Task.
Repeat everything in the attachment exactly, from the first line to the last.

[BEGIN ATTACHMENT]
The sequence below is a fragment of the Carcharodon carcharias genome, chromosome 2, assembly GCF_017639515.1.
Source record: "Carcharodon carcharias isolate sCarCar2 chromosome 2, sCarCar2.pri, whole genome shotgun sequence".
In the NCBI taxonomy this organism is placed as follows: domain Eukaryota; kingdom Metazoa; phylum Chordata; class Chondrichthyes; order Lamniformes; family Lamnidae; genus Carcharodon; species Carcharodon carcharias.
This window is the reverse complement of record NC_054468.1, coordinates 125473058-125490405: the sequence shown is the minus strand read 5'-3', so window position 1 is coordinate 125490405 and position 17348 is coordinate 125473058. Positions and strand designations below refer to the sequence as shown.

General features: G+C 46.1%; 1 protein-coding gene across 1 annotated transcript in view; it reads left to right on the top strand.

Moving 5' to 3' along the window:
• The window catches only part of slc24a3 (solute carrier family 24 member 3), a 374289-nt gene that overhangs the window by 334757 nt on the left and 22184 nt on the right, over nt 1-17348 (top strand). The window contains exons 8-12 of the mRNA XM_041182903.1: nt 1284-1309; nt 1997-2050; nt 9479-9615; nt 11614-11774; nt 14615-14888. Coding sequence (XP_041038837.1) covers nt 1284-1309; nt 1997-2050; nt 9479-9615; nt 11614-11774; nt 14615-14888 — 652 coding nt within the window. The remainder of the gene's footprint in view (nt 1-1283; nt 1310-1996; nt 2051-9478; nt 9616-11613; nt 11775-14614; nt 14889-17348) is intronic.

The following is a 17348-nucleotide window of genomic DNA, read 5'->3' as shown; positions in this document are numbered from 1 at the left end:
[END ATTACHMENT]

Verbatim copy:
The sequence below is a fragment of the Carcharodon carcharias genome, chromosome 2, assembly GCF_017639515.1.
Source record: "Carcharodon carcharias isolate sCarCar2 chromosome 2, sCarCar2.pri, whole genome shotgun sequence".
In the NCBI taxonomy this organism is placed as follows: domain Eukaryota; kingdom Metazoa; phylum Chordata; class Chondrichthyes; order Lamniformes; family Lamnidae; genus Carcharodon; species Carcharodon carcharias.
This window is the reverse complement of record NC_054468.1, coordinates 125473058-125490405: the sequence shown is the minus strand read 5'-3', so window position 1 is coordinate 125490405 and position 17348 is coordinate 125473058. Positions and strand designations below refer to the sequence as shown.

General features: G+C 46.1%; 1 protein-coding gene across 1 annotated transcript in view; it reads left to right on the top strand.

Moving 5' to 3' along the window:
• The window catches only part of slc24a3 (solute carrier family 24 member 3), a 374289-nt gene that overhangs the window by 334757 nt on the left and 22184 nt on the right, over nt 1-17348 (top strand). The window contains exons 8-12 of the mRNA XM_041182903.1: nt 1284-1309; nt 1997-2050; nt 9479-9615; nt 11614-11774; nt 14615-14888. Coding sequence (XP_041038837.1) covers nt 1284-1309; nt 1997-2050; nt 9479-9615; nt 11614-11774; nt 14615-14888 — 652 coding nt within the window. The remainder of the gene's footprint in view (nt 1-1283; nt 1310-1996; nt 2051-9478; nt 9616-11613; nt 11775-14614; nt 14889-17348) is intronic.

The following is a 17348-nucleotide window of genomic DNA, read 5'->3' as shown; positions in this document are numbered from 1 at the left end: